Robotic Radical Nephrectomy|Loyola Medicine

Robotic Radical Nephrectomy (Partial and Radical)

Overview of Robotic Radical Nephrectomy

A nephrectomy is a surgical procedure that removes all or part of your kidney. This procedure is performed to remove a diseased kidney (due to cancer, trauma or other disease) or to harvest a healthy kidney for donor transplant.

There are two kinds of nephrectomy:

  • Partial: Only part of a kidney is removed, leaving healthy tissue intact.
  • Radical/complete: The entire kidney is removed.

Loyola Medicine performs several different types of nephrectomy, including open, laparoscopic and robotic. In a robotic-assisted (partial or radical) laparoscopic surgery, your surgeon uses robotic tools through small incisions, which allows for better imaging and precise removal of affected tissue.

Why Choose Loyola for Robotic Radical Nephrectomy?

Loyola is widely recognized as one of the top urology programs nationwide. Our multidisciplinary urologic cancer team is well versed in the recent advances in diagnosis, surgical procedures and treatment options that will allow many patients with kidney cancer to live with the disease and maintain normal schedules and lifestyles.

What to Expect with Robotic Radical Nephrectomy

Before surgery, the patient is placed under general anesthesia and a catheter will be placed to drain urine from the bladder. Depending on the size and location of the tumor and your condition, the surgeon will either perform a partial nephrectomy or a radical nephrectomy.

Robotic Partial Nephrectomy

In a partial nephrectomy (or kidney-sparing surgery), only the diseased part of the kidney is removed, leaving the healthy part in place.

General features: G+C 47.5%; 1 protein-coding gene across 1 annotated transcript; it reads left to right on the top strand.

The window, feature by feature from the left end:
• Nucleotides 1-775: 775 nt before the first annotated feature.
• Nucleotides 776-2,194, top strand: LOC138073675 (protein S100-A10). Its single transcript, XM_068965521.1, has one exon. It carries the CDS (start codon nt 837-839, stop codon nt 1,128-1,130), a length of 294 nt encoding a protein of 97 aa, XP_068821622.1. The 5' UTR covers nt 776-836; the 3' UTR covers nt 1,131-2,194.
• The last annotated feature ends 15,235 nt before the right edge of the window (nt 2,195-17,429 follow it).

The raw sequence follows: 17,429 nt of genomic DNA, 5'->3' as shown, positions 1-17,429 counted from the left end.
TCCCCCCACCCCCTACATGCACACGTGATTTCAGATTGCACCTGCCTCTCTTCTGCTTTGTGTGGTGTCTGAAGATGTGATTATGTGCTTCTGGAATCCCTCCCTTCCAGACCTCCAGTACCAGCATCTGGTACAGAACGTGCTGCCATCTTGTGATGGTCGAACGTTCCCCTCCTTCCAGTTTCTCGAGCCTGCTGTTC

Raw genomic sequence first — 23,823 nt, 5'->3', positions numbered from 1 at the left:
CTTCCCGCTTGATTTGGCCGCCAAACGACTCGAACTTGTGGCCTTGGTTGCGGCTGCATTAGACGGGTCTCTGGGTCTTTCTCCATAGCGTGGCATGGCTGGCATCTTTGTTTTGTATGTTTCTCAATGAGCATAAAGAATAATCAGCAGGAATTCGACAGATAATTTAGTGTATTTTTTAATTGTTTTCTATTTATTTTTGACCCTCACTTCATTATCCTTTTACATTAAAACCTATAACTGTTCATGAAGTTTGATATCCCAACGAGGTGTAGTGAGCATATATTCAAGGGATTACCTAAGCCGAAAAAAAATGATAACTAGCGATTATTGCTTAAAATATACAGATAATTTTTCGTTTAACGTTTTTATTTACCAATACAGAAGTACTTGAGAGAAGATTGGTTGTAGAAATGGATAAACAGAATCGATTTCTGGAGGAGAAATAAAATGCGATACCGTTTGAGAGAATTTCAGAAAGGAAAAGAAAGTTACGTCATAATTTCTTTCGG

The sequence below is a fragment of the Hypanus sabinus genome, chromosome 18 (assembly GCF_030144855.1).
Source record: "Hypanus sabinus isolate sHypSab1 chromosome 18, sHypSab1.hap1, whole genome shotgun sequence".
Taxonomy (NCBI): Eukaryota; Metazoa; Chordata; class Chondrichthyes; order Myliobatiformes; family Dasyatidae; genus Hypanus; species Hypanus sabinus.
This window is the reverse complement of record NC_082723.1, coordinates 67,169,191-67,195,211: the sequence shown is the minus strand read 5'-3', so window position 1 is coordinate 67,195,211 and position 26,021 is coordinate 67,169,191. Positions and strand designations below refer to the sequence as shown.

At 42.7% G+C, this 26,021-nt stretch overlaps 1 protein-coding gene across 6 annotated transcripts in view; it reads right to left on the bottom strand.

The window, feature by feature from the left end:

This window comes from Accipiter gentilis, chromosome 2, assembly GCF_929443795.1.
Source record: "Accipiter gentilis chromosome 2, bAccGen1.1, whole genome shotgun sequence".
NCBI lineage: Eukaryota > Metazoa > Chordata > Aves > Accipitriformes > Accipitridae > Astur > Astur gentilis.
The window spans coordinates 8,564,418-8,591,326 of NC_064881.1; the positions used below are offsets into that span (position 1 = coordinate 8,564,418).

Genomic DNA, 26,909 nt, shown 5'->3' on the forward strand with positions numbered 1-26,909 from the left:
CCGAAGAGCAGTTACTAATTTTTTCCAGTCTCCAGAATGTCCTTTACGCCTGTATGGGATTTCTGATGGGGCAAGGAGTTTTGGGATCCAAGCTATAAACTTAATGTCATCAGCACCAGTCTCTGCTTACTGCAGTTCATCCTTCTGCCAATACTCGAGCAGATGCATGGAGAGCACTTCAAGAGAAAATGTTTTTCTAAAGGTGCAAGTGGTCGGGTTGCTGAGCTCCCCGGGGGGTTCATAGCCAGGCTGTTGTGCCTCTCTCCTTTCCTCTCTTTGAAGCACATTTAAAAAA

The surgeon makes several small (laparoscopic) incisions in the abdomen from a remote control console next to the operating table. A telescopic lens is inserted into one of these small holes, enabling the surgeon to see a magnified, 3D view of the areas surrounding the kidney. The abdomen is then filled with carbon dioxide gas to allow the surgeon to better see the operating area (this gas is removed at the end of the procedure). He/she is able to precisely control movements of the robot’s surgical instruments to remove the tumor (and any surrounding lymph nodes) through intuitive technology that translates movements from his/her hand and wrist to the robotic instruments. The surgeon will also temporarily cut off the blood supply to kidney, which will be restored after the diseased tissue is removed.

After the tumor is removed through one of the small incisions, the surgeon closes all incisions with sutures. He/she will also place a small drain around the surgical site. The total operating time is around three to four hours.

Robotic Radical Nephrectomy

This procedure is performed just like the partial nephrectomy surgery, but the surgeon will permanently (instead of temporarily) cut off the kidney’s blood supply and stop urine flow. After inflating the abdomen with gas, the surgeon moves the colon away from the kidney and removes the kidney’s attachments to the liver, spleen, back muscles and adrenal gland. The entire kidney is then removed through one of the small incisions.

The robotic nephrectomy procedure typically results in less pain, scarring and blood loss, a shorter hospital stay (one to two days) and faster recovery time than traditional, open surgery. Patients are usually able to return to normal activity within two to four weeks.

Side Effects of Robotic Radical Nephrectomy

The short-term side effects of a partial or radical nephrectomy include:

  • Blood clots
  • Infection
  • Nausea
  • Fatigue
  • Pain around the incision site or shoulder that can be managed with over-the-counter medication
  • Breathing issues (your doctor will give you breathing exercises to prevent pulmonary infections)
  • Reactions to anesthesia 

Risks of Robotic Radical Nephrectomy

Depending on your condition and whether you have had a partial or radical nephrectomy, the associated risks of this surgery (and having less than two functioning kidneys) include:

  • Poor kidney function due to limited blood flow
  • Incontinence
  • Bowel injury
  • Damage to nearby organs, including the spleen, pancreas or liver
  • Damage to the diaphragm
  • Urinary fistula